Experts applaud role of Belt, Road in improving business climate amid woes
China's trade and investment cooperation with other countries and regions involved in the Belt and Road Initiative has not only expanded in traditional areas, but also picked up pace in emerging sectors over the past decade, bringing about greater liberalization and facilitation and fostering a better global business climate, experts said.
The mutually beneficial economic and trade relations arising as a result of the initiative provide new drivers for global growth, offer innovative avenues and space for international cooperation and create novel opportunities for common development and shared prosperity, they added.
The Ministry of Commerce said China's trade in goods with other BRI economies doubled from $1.04 trillion to $2.07 trillion between 2013 and 2022, growing at an average annual rate of 8 percent. The proportion of the nation's trade in services with them jumped from 12 percent to 14.7 percent of its total services trade between 2015 and 2021, with a cumulative value of $670 billion.
Amid growing anti-globalization sentiment, rising unilateralism and increasing protectionism — coupled with the lingering impact of the COVID-19 pandemic and intensifying geopolitical tensions — global trade is currently facing headwinds, said Zhou Mi, a senior researcher at the Chinese Academy of International Trade and Economic Cooperation.
However, the open and inclusive economic cooperation between China and other BRI economies has facilitated greater market access, reduced international trade uncertainty and expanded trade volumes, which helps enhance the resiliency and stability of global supply chains and injects much-needed momentum into global economic recovery, Zhou said.
According to a recent white paper released by the State Council Information Office, by the end of August, more than 80 countries and international organizations had subscribed to the Initiative on Promoting Unimpeded Trade Cooperation along the Belt and Road, proposed by China. The nation had also signed 21 free trade agreements with 28 countries and regions.
Furthermore, infrastructure projects, including the expansion of the China-Europe Railway Express network, the expedited building of the New International Land-Sea Commerce Corridor and the construction of overseas warehouses, are also attributable to the trade growth, said Chen Jianwei, associate professor at the University of International Business and Economics.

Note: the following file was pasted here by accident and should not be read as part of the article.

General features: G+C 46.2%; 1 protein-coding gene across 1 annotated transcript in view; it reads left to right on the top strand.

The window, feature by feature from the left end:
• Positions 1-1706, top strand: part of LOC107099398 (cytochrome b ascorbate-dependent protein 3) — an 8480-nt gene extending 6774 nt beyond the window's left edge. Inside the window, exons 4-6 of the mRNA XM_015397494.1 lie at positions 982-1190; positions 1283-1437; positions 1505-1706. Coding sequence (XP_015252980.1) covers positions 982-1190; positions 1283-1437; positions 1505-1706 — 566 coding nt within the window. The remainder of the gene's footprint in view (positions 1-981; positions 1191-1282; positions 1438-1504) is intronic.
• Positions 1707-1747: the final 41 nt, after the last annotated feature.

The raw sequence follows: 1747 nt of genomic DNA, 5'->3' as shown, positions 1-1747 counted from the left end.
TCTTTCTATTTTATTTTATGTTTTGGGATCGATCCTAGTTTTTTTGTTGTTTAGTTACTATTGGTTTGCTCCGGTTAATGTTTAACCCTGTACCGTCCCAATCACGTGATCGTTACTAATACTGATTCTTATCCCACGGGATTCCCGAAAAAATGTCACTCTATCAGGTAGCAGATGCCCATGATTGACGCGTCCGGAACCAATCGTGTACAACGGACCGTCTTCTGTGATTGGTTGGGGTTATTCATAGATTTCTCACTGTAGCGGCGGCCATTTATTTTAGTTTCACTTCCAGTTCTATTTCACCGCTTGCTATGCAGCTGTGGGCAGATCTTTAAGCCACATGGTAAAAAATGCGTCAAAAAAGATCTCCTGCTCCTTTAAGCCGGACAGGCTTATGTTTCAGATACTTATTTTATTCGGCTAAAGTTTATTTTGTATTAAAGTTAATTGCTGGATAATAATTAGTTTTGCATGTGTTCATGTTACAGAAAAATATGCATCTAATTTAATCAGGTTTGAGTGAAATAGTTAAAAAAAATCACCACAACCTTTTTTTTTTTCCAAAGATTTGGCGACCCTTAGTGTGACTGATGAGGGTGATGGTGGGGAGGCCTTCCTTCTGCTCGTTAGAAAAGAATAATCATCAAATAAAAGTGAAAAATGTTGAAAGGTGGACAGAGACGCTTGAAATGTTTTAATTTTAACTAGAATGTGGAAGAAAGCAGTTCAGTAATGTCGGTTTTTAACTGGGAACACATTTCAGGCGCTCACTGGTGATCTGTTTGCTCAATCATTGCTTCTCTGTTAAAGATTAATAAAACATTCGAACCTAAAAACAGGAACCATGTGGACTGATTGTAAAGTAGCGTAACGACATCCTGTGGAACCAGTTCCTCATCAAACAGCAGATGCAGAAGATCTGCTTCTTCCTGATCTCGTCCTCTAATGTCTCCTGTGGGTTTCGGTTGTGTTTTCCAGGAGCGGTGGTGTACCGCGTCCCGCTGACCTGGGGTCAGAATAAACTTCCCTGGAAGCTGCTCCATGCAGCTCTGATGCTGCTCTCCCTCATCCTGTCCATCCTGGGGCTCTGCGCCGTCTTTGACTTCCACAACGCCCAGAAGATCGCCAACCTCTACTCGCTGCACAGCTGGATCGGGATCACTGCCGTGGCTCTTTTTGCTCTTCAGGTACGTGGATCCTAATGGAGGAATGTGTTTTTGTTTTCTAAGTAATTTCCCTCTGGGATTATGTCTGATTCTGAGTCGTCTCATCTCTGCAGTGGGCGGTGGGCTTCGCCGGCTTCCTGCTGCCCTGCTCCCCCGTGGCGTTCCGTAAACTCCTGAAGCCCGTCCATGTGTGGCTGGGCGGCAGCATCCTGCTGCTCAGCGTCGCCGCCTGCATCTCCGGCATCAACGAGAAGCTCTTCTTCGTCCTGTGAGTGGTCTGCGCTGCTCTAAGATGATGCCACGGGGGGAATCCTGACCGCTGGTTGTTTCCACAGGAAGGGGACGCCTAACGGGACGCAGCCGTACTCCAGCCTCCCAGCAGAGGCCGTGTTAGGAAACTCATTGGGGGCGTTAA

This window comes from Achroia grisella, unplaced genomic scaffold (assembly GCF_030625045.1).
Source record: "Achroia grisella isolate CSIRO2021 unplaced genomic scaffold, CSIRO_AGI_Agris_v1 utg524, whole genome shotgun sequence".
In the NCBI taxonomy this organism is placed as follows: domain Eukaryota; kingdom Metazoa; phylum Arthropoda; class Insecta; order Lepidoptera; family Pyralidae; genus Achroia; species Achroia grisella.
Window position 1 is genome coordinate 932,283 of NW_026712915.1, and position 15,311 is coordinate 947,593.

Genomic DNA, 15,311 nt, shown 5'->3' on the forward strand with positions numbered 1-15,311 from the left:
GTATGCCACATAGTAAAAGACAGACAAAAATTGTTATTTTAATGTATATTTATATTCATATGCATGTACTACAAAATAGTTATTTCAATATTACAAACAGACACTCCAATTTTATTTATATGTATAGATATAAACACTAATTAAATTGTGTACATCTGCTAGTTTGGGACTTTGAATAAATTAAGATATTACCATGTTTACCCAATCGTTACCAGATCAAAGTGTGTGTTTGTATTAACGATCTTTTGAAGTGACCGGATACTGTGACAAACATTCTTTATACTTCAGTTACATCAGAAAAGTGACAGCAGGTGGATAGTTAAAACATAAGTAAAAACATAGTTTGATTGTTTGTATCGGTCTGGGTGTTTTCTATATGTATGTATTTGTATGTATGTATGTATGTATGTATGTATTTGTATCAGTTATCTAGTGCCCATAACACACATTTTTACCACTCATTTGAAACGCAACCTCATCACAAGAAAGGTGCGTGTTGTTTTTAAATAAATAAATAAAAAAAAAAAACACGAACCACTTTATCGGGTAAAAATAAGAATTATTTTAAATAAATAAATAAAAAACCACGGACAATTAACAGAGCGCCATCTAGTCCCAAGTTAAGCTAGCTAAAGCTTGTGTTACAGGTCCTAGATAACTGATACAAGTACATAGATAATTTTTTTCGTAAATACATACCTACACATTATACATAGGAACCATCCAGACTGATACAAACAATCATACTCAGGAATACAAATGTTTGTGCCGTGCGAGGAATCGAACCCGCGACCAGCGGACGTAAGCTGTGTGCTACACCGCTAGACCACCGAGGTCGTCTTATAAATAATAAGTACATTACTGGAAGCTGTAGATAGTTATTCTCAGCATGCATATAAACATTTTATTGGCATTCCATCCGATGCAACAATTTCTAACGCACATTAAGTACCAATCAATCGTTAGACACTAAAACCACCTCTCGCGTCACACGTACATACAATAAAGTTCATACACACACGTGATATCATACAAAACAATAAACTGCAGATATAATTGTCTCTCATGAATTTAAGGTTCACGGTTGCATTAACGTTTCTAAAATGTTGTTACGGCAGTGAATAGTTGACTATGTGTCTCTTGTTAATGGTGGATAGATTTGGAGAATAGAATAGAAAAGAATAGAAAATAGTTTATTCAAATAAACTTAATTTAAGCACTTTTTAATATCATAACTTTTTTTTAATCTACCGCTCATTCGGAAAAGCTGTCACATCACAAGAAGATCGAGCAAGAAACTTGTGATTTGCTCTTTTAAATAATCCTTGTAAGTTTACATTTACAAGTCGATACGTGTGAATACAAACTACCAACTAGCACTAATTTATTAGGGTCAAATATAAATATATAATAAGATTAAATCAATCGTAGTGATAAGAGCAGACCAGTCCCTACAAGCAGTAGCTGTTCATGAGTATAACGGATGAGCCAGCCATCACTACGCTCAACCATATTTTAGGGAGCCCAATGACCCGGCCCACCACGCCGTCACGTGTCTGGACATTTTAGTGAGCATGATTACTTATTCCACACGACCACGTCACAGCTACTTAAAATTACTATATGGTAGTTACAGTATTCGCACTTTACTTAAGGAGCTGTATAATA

In addition to the expansion of traditional trade, dedicated efforts have been made over the years to fuel BRI cooperation with digital technology and generate more deliverables in such new areas as cross-border e-commerce, digital payment and intelligent logistics, which have helped developing countries bridge the digital divide, Chen said.
Meanwhile, total two-way investment between China and other BRI economies stood at $380 billion during the past decade, of which $240 billion came from China, the Commerce Ministry said.
Chinese companies have invested in sectors such as energy, transportation, telecommunications, manufacturing and agriculture. These investments have not only bolstered economic growth in participating countries and regions, but created employment opportunities and contributed to technology transfers and knowledge-sharing, said Liu Xiangdong, a researcher at the China Center for International Economic Exchanges.
In particular, Chinese investment has facilitated the construction of ports, railways, roads, energy projects and other critical infrastructure. These projects have improved transportation efficiency, reduced logistics costs and enhanced connectivity among participating economies, Liu said.
Enhanced infrastructure, which facilitates the movement of goods, services and people across borders, taps the potential to boost trade, attract foreign investment and stimulate economic growth over the long run, he added.
Going forward, more efforts should be channeled to further explore new growth drivers, such as cross-border e-commerce, and address problems facing trade settlement, so as to drive more balanced growth in imports and exports of economies involved, said Xu Hongcai, deputy director of the China Association of Policy Science's Economic Policy Committee.
It is imperative to strengthen digital infrastructure construction, encourage the safe and orderly flow of data across borders and actively explore a sound system of digital trade rules that is in line with the actual development of Belt and Road economies, Xu said.
Negotiations or upgrading of free trade agreements with BRI economies should be advanced when appropriate, Xu said, adding that localities should also be encouraged to take into account their own conditions and advantages, as well as those of BRI countries and regions, in a bid to scale up well-targeted and mutually beneficial cooperation.